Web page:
- April 30, 2004, David J. Bentley Jr., RBS Technologies
Safety must be foremost in all our actions, from the time we awake in the morning until we go to bed at night.
Failure to be alert to the safety aspects of everything we encounter during the course of a day can lead to a problem that has the potential to be disastrous. Everyone has heard considerable information relating to safety in the home and in the car. Safety in converting operations is equally important.
Although you may have heard or read much information on safety, please do yourself the favor of reading this and the next two columns on this subject. A simple reminder may be the factor that saves your life, your sight, your limbs, etc.
In general, the three primary categories involving concerns about safety in the converting industry are heat, pinching nips, and housekeeping. Grouping the issues concerning safety into these three classes makes it easier to address them in our daily actions. Careful attention to each of these three factors almost certainly will ensure you are working in a safe environment.
Arbitrarily, let us consider heat in this column and devote the two following columns to the other items. Please note, however, that all three categories have equal importance.
Generally, heat has use in three possible operations in a converting plant. Some materials require heat before they can be processed on a converting line. These would include hot melt adhesives and coatings, coatings that come in the form of gel lacquers, pellets of resin in the barrel of an extruder, etc. Certain products supplied in solvent or water require heating in an oven after coating to remove the solvent or water from the product. Finally, a heated nip may be necessary in a converting operation, such as the combination of two webs using a laminating adhesive.
The first danger from using heat is that various surfaces can become sufficiently hot to cause burns to people who come into contact with them. People in areas where such operations are taking place must be extremely careful about what they touch. A good practice is to wear gloves and other protective devices that allow operators to avoid contact with the heat.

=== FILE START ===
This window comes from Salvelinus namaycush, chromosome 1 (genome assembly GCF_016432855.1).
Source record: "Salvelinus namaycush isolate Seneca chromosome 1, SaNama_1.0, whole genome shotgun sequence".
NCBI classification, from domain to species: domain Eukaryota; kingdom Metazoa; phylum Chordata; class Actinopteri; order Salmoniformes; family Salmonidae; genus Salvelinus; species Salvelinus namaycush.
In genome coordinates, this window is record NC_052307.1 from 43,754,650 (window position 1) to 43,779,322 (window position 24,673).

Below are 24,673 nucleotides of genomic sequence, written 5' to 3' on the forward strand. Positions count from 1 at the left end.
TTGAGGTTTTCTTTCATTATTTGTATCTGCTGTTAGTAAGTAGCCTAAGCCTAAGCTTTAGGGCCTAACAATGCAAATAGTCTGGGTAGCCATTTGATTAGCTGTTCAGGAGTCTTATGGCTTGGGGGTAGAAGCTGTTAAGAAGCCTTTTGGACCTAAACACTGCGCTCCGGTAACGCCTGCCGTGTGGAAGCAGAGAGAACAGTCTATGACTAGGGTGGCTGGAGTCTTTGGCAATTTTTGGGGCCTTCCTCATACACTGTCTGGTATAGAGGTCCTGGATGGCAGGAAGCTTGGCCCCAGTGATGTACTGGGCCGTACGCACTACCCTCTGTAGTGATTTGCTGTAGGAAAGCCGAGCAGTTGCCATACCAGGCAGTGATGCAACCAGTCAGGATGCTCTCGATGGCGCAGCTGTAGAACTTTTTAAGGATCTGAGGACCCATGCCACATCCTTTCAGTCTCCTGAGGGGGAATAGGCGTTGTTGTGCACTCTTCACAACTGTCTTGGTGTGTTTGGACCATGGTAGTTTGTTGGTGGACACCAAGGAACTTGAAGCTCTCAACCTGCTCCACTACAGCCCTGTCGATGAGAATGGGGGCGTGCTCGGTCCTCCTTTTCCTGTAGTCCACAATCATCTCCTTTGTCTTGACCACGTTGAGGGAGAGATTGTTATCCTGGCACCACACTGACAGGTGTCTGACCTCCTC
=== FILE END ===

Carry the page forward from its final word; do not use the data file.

Operations using heat also can be a potential source of fire. This can happen if an upset should occur in the operation. For this reason, personnel using heat always must be alert to the possibility something might burn.
The other danger when using heat is more subtle. Heating something can cause the release of fumes. Often these fumes are harmful when people breathe them. During the heating of any material, always be certain you know the composition of the vapors being released. Are you simply releasing water vapor? Are you vaporizing solvent? Does the product undergoing heating have the potential to release a toxic isocyanate product? This information normally will be available from the material safety data sheet covering the product.
Heating a hot melt adhesive before its application can release fumes that might be unhealthy for people working in the area. Users must be certain they are exhausting the fumes to someplace where the fumes will not harm workers, or workers must be provided with appropriate breathing devices.
Converting lines that run a coated web through an oven obviously generate vapors; that is the intent of the operation. Users must know the composition of these vapors and take the necessary steps to ensure workers are not exposed to any harmful materials.
Adhesives, inks, and coatings supplied in water often will not emit hazardous vapors during evaporation of the vehicle, but someone always should check the material safety data sheet to be certain this is indeed the case.
Using materials in which the vehicle is a solvent or blend of solvents generally does result in hazardous vapors. Note that these vapors are hazardous to breathe and can burn when exposed to a source of ignition under the correct conditions.
Next month's column will continue to address safety by looking at pinching nips.
David J. Bentley Jr. is a recognized industry expert in polymers, laminations, and coatings with more than 30 years of experience in R&D and technical service. Contact him at firstname.lastname@example.org